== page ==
Many doctors refer patients to skilled nursing facilities to recover from a significant illness or surgery. These facilities cost less than hospitalization and are a valuable alternative. Medicare Part A will pay for some of the expenses associated with a stay at a skilled nursing facility, but there are strict limitations to the amount of coverage.

What Is a Skilled Nursing Facility?

A patient receives skilled nursing care in a nursing facility or an extended care wing of a hospital. Skilled nursing facilities provide high levels of nursing and medical care, along with intensive rehabilitation and 24-hour monitoring. It is meant to follow an acute hospital stay due to surgery, injury, or severe illness. A stay in a nursing facility typically lasts for only a matter of days or weeks.

What Are the Requirements for Medicare Coverage?

It used to be that Medicare required that there be an expectancy for your condition to improve. Now, coverage is available for skilled nursing care if it’s necessary to slow deterioration or maintain your health. However, there are two conditions you must meet for Medicare to cover any portion of the costs for care:

Recent stay at a hospital
You must have been hospitalized for three consecutive days — not including your discharge date. You need to have been admitted into the hospital and not merely kept there for observation. You must begin your stay at the facility within 30 days following your hospital discharge. If for whatever reason your Medicare coverage starts at the nursing facility and you leave soon after but are readmitted within 30 days, Medicare will also pay for the second period as well.

Doctor certifies the need for skilled nursing care
Medicare needs your doctor to sign off on there being a need for you to stay in a skilled nursing facility for daily care. The care can include treatment requiring a trained professional for administering medicines, giving injections, monitoring vital signs, or changing dressings, or rehabilitative services, such as speech, occupational, or physical therapy. Any daily care required needs to have a direct relation to the condition for which you were hospitalized.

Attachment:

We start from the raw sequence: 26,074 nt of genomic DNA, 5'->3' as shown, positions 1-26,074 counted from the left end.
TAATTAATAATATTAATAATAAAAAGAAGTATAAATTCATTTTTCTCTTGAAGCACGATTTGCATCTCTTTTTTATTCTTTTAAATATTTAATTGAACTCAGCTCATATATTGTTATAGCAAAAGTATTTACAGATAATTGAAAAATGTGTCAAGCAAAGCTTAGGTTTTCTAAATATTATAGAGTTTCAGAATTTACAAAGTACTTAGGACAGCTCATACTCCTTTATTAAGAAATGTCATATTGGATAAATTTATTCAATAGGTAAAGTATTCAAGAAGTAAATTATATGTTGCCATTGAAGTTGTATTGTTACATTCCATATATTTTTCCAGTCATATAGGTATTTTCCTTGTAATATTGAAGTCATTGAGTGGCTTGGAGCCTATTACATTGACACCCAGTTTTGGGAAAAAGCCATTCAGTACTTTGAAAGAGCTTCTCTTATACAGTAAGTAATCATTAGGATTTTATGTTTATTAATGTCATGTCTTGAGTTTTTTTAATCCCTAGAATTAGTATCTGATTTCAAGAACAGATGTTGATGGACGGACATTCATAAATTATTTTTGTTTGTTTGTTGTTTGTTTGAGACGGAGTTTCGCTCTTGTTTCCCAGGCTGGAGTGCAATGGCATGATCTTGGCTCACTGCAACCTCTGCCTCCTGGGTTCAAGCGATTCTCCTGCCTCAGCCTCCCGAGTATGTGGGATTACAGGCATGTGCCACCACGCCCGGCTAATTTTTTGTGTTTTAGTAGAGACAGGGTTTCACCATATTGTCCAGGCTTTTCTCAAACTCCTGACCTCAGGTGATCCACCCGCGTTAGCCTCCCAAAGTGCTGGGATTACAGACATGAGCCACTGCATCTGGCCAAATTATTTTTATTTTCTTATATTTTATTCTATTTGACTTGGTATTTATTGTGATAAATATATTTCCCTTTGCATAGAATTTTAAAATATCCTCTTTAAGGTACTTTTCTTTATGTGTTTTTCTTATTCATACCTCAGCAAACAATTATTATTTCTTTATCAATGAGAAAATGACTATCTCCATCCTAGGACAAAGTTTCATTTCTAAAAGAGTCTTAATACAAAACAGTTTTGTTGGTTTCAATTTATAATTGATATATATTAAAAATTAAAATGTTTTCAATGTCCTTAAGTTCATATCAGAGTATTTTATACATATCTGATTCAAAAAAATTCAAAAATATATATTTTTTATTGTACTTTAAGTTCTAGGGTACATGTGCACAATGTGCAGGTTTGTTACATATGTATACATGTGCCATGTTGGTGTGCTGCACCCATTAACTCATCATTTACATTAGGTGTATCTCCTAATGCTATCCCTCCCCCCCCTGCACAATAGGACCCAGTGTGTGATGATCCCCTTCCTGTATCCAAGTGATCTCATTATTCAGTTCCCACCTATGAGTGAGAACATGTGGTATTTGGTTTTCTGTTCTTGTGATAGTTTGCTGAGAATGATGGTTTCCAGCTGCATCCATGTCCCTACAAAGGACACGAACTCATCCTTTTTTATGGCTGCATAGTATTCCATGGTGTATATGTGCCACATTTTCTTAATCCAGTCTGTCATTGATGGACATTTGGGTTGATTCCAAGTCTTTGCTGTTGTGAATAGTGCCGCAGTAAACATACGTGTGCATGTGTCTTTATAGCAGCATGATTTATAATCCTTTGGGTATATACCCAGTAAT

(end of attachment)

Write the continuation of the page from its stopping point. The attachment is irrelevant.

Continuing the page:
Services Medicare Covers

The services and care received at a skilled nursing facility covered are identical to those at a hospital. These include:

  • Rehabilitation services, such as speech pathology, occupational and physical therapy for your stay at the facility.
  • A room that is semiprivate with two or more beds, or a private room if it is deemed medically necessary.
  • Drugs, treatments, medical supplies, and other appliances, such as a wheelchair, splints, casts, and so forth.
  • Meals, including special diets if medically required.
  • Special care units, like cardiac intensive care.
  • Regular nursing services.

For the first 20 days, Medicare insurance will cover 100 percent of the expenses for your stay but any days afterward will require a copay.

Is There Anything Medicare Won’t Cover? The coverage for skilled nursing care does not extend to:

  • A non-medically necessary private room.
  • Telephone, radio, television, or other personal conveniences.
  • Nurses for private duty.

How Much of the Cost Does Medicare Pay?

For each episode of illness, Medicare insurance will cover a total of 100 days for skilled nursing inpatient care as long as your doctor continues to prescribe nursing therapy or supervision. As mentioned earlier, Medicare will cover all the costs for the first 20 out of 100 days, which includes essential services only. For the remaining 80 days, you are responsible for the daily copay, and Medicare will take care of the rest. After the 100-day benefit period ends, Medicare Part A will stop its coverage, and you’ll have to pay on your own. If later on, you start another spell of illness, a new benefit period of 100 days will begin for coverage. Lifetime reserve days are only available for hospital coverage and do not apply to a stay at a skilled nursing facility.

If you are enrolled in Original Medicare and have purchased a Medigap policy to supplement your insurance, your Medigap benefits may help cover the costs of copayments, coinsurance, and deductibles. If you receive your Medicare benefits through a Medicare Advantage plan, you will have the same Part A and Part B benefits as Original Medicare, but many MA plans offer additional coverage at little to no extra cost. Check with your plan to find out your exact cost of your stay in a skilled nursing facility.

Related articles:

What is Medigap?

What is Medicare Parts A & B